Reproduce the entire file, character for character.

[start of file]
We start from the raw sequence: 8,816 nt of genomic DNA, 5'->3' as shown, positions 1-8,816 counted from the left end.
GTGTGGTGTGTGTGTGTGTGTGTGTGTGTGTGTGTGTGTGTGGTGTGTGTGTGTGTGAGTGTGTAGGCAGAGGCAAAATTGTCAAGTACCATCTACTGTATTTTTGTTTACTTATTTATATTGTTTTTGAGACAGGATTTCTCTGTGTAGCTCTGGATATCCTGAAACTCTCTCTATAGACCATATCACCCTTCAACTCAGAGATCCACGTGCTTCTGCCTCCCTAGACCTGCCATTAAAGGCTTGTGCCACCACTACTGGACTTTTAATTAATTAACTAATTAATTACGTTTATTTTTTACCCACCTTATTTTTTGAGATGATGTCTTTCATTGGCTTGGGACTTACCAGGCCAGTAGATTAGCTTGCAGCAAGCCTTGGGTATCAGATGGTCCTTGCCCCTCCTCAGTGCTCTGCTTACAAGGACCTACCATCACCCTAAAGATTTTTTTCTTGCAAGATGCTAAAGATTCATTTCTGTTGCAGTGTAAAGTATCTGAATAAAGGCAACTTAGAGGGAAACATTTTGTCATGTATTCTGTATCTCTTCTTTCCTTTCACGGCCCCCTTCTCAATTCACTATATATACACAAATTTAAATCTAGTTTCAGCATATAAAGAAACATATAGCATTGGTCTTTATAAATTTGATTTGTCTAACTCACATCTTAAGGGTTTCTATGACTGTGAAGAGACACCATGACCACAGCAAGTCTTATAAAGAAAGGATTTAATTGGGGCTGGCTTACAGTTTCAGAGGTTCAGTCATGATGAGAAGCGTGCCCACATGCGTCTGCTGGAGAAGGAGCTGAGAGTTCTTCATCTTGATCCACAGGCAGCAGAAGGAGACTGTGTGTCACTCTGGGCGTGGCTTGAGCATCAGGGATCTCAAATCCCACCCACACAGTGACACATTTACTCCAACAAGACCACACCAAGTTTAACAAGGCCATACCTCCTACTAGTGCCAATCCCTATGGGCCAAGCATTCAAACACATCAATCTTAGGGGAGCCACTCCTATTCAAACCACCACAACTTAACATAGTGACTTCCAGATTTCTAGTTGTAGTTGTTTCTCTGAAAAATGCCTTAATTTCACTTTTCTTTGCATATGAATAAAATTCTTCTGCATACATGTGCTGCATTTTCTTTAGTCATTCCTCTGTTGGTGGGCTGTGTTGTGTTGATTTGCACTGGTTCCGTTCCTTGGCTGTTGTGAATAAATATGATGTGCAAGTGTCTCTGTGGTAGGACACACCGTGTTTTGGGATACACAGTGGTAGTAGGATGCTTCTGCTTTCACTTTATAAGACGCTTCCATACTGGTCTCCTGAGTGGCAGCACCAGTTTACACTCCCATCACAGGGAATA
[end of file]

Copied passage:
We start from the raw sequence: 8,816 nt of genomic DNA, 5'->3' as shown, positions 1-8,816 counted from the left end.
GTGTGGTGTGTGTGTGTGTGTGTGTGTGTGTGTGTGTGTGTGGTGTGTGTGTGTGTGAGTGTGTAGGCAGAGGCAAAATTGTCAAGTACCATCTACTGTATTTTTGTTTACTTATTTATATTGTTTTTGAGACAGGATTTCTCTGTGTAGCTCTGGATATCCTGAAACTCTCTCTATAGACCATATCACCCTTCAACTCAGAGATCCACGTGCTTCTGCCTCCCTAGACCTGCCATTAAAGGCTTGTGCCACCACTACTGGACTTTTAATTAATTAACTAATTAATTACGTTTATTTTTTACCCACCTTATTTTTTGAGATGATGTCTTTCATTGGCTTGGGACTTACCAGGCCAGTAGATTAGCTTGCAGCAAGCCTTGGGTATCAGATGGTCCTTGCCCCTCCTCAGTGCTCTGCTTACAAGGACCTACCATCACCCTAAAGATTTTTTTCTTGCAAGATGCTAAAGATTCATTTCTGTTGCAGTGTAAAGTATCTGAATAAAGGCAACTTAGAGGGAAACATTTTGTCATGTATTCTGTATCTCTTCTTTCCTTTCACGGCCCCCTTCTCAATTCACTATATATACACAAATTTAAATCTAGTTTCAGCATATAAAGAAACATATAGCATTGGTCTTTATAAATTTGATTTGTCTAACTCACATCTTAAGGGTTTCTATGACTGTGAAGAGACACCATGACCACAGCAAGTCTTATAAAGAAAGGATTTAATTGGGGCTGGCTTACAGTTTCAGAGGTTCAGTCATGATGAGAAGCGTGCCCACATGCGTCTGCTGGAGAAGGAGCTGAGAGTTCTTCATCTTGATCCACAGGCAGCAGAAGGAGACTGTGTGTCACTCTGGGCGTGGCTTGAGCATCAGGGATCTCAAATCCCACCCACACAGTGACACATTTACTCCAACAAGACCACACCAAGTTTAACAAGGCCATACCTCCTACTAGTGCCAATCCCTATGGGCCAAGCATTCAAACACATCAATCTTAGGGGAGCCACTCCTATTCAAACCACCACAACTTAACATAGTGACTTCCAGATTTCTAGTTGTAGTTGTTTCTCTGAAAAATGCCTTAATTTCACTTTTCTTTGCATATGAATAAAATTCTTCTGCATACATGTGCTGCATTTTCTTTAGTCATTCCTCTGTTGGTGGGCTGTGTTGTGTTGATTTGCACTGGTTCCGTTCCTTGGCTGTTGTGAATAAATATGATGTGCAAGTGTCTCTGTGGTAGGACACACCGTGTTTTGGGATACACAGTGGTAGTAGGATGCTTCTGCTTTCACTTTATAAGACGCTTCCATACTGGTCTCCTGAGTGGCAGCACCAGTTTACACTCCCATCACAGGGAATA